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A Diadasia bee hovers over the flower of a Cylindropuntia (cholla) cactus. Photo credit: Jade McLaughlin CC BY-SA 4.0.
Credit: Jade McLaughlin

By Tim Ohlert, PhD Candidate at the University of New Mexico

Between two mountains, surrounded by exposed desert, splashes of purple and red dot the landscape accompanied by a buzz of activity. At this moment, the Chihuahuan Desert is flourishing with plant and insect activity. For a few weeks each year, the desert is teeming with biodiversity, but for most of the year, the landscape is silent and colorless. This part of the Chihuahuan Desert only receives an average of 10 inches of rain per year (~25cm). In summer, temperatures frequently top 100℉ (~38℃) and in winter, temperatures go well below freezing.

Keeping an eye on plants

The sporadic rainfall and dramatic temperature swings in this desert present complex challenges for plants. Winters here are too cool for plants to grow, but summers are also too hot and dry, leaving short windows of only a few weeks in late spring and early fall for plants to work their way through entire growth and reproduction cycles.

To capture the cycles of the desert, the Sevilleta LTER monitors growth, flowering, seeding, and senescence every month. These data are used to study phenology, or the timing of plant life cycles, from pulses of growth after rainfall to flowering and reproduction. Although these data are collected year-round, some changes happen so quickly that even monthly data is too coarse
to capture the landscape’s transformation.

Dr. Alesia Hallmark, a researcher at the National Ecological Observatory Network, uses a network of cameras, known as phenocams, to take pictures every 30 minutes, allowing her to track hour-by-hour, day-to-day, and seasonal patterns of vegetation. Since the Chihuahuan Desert can go from vibrant green to colorless and back in a single day, this high frequency imagery is essential to capture the rapid natural processes of the landscape.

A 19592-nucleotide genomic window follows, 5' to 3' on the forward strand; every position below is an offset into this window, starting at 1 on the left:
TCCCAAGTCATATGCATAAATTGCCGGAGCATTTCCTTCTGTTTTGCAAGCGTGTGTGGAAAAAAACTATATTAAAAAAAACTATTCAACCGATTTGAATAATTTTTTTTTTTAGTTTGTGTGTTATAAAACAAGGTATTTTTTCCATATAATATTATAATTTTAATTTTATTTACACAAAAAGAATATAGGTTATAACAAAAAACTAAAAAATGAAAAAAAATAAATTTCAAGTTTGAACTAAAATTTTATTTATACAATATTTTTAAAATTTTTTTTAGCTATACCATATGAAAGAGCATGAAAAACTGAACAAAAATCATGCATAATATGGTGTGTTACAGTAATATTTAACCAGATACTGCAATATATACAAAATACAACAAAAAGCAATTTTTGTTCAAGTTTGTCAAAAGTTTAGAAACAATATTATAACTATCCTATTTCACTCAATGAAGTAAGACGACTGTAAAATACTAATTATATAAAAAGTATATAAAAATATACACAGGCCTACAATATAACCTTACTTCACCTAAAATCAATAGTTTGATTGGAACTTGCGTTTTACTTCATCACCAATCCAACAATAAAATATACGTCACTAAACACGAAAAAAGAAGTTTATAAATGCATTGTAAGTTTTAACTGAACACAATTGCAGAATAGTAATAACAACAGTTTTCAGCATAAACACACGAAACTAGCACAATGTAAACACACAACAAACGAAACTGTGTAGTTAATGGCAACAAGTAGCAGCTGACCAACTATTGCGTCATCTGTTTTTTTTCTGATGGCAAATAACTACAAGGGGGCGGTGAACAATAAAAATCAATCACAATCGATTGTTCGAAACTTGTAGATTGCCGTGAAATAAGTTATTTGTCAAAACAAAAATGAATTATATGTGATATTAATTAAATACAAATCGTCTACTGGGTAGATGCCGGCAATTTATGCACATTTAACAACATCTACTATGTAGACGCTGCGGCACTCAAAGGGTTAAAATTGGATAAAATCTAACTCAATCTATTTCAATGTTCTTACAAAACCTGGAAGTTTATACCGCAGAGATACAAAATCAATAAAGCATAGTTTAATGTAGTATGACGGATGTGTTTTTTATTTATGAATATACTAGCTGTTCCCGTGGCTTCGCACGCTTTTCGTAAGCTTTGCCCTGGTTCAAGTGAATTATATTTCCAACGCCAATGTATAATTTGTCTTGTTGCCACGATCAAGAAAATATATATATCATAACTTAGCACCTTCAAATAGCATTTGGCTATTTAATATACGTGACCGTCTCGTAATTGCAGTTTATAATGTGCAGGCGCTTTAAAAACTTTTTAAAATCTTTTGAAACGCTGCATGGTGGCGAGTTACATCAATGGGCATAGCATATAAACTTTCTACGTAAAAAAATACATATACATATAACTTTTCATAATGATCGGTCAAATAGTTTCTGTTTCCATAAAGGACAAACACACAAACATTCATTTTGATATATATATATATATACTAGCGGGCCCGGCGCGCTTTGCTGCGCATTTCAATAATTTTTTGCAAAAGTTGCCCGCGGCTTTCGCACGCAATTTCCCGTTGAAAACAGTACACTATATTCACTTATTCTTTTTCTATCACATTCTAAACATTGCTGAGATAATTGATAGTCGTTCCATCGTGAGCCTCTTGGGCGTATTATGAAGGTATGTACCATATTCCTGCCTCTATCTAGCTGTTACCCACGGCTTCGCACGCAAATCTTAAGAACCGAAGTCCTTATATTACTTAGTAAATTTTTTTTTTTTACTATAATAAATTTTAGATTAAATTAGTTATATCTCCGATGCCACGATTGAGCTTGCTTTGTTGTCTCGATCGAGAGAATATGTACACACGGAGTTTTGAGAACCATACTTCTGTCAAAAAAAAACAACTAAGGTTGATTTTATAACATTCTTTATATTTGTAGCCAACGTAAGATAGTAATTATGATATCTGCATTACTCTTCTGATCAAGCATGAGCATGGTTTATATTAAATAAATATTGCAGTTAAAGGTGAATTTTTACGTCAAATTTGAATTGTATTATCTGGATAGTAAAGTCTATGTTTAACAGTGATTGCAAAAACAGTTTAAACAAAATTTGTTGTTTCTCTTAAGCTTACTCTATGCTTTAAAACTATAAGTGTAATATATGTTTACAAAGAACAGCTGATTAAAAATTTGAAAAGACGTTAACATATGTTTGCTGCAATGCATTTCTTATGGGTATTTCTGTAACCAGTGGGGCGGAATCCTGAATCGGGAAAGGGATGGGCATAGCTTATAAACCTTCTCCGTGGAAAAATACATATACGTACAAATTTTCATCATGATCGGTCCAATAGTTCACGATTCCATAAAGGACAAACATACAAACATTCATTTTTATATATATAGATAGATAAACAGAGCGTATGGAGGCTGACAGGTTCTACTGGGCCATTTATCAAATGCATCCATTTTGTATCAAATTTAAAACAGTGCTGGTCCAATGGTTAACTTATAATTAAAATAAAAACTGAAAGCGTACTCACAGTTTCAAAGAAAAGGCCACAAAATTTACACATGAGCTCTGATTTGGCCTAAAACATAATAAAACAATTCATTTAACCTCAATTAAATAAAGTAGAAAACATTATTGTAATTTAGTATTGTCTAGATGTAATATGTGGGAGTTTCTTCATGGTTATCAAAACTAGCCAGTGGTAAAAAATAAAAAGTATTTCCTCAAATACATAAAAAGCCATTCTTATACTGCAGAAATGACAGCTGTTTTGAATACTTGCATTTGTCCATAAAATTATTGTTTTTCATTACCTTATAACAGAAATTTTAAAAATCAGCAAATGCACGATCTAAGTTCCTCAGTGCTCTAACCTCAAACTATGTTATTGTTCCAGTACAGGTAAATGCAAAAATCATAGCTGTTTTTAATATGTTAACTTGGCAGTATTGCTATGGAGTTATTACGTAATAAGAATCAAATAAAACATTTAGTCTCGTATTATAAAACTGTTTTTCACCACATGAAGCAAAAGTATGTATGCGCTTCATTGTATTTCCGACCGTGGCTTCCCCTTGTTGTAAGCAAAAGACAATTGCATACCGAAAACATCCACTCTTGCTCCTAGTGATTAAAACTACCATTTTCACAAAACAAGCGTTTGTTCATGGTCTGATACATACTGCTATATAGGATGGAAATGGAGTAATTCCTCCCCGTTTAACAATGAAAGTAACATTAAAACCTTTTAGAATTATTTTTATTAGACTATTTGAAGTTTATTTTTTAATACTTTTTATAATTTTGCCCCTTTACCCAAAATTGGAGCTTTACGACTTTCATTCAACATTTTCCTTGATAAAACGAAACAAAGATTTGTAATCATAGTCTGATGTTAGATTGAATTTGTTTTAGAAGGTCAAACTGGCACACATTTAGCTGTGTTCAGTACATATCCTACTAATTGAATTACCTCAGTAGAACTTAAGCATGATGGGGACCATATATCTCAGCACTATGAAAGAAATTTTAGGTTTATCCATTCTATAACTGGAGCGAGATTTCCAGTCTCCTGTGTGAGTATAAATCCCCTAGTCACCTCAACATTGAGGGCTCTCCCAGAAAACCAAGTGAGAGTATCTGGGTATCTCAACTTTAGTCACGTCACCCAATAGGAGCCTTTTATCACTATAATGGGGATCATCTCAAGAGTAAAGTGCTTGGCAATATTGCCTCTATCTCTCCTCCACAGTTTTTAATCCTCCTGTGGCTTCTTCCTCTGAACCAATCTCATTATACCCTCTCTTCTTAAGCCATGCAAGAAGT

Dr. Hallmark has accumulated millions of unique images of the desert over the past decade. From each image, she can extract information stored in its pixels to calculate how green the desert is at any moment in time. With dozens of images taken each day, she is able to observe how long it takes the desert plants to activate following a rainfall event. The length of time that the desert stays green determines its capacity to provide services such as soil stability and carbon storage, but is also key to the relationships that plants have with other desert-dwelling organisms.

Matching and mismatching

A Svastra bee climbing along Asclepias (milkweed). Photo credit: Jade McLaughlin
Credit: Jade McLaughlin

During the brief windows of time when plants have the necessary resources to grow, animal-pollinated plants must attract as many pollinators as possible to give them a chance to produce seeds for their next generation. Vibrant displays of purple, white, yellow, and red flowers stand out amid the grey and sandy desert, enticing insects to feed on them. In order for plants to succeed, they must perfectly time their flowering with mutualist pollinators. Bloom too early or too late, and plants miss their opportunity to spread their pollen and genes.

Jade McLaughlin is a graduate student at the University of New Mexico and a technician for the Sevilleta LTER. Each month she traps and collects bees to study the seasonality and variability of bee populations at the Sevilleta. The resulting dataset is the longest running native bee monitoring dataset in the U.S. While some bees are generalists and therefore not very particular about which plants they go to for nectar, other bees have tight relationships with the plants that they pollinate. These plants rely on specialist bees to carry their pollen directly to another flower of the same species.

The tighter a plant’s relationship with a specialist bee, the less likely that another bee can fill the role if they become out of sync with their bee partners. Failed coordination between pollinator activity and plant flowering is called ‘mismatching.’ For example, severe drought can alter the timing of plant flowering by forcing plants to flower later in the growing season or even not at all. When this occurs, flowering plants sometimes miss the window of opportunity for pollination. With the Sevilleta pollinator dataset that spans two decades, Jade can find instances of mismatching and determine the causes, whether they be extreme rainfall events or temperature anomalies associated with a warming climate.

Life in the Chihuahuan Desert endures amid extreme temperatures and water scarcity. When the necessary conditions and resources are available, the desert’s inhabitants must make the most of brief periods of time to sustain the region’s biodiversity. Plants and pollinators have evolved a partnership, facilitating their work in tandem, to overcome this harsh environment. The spectacle of color and activity that we enjoy is a reminder of the cooperation needed to survive life in the desert.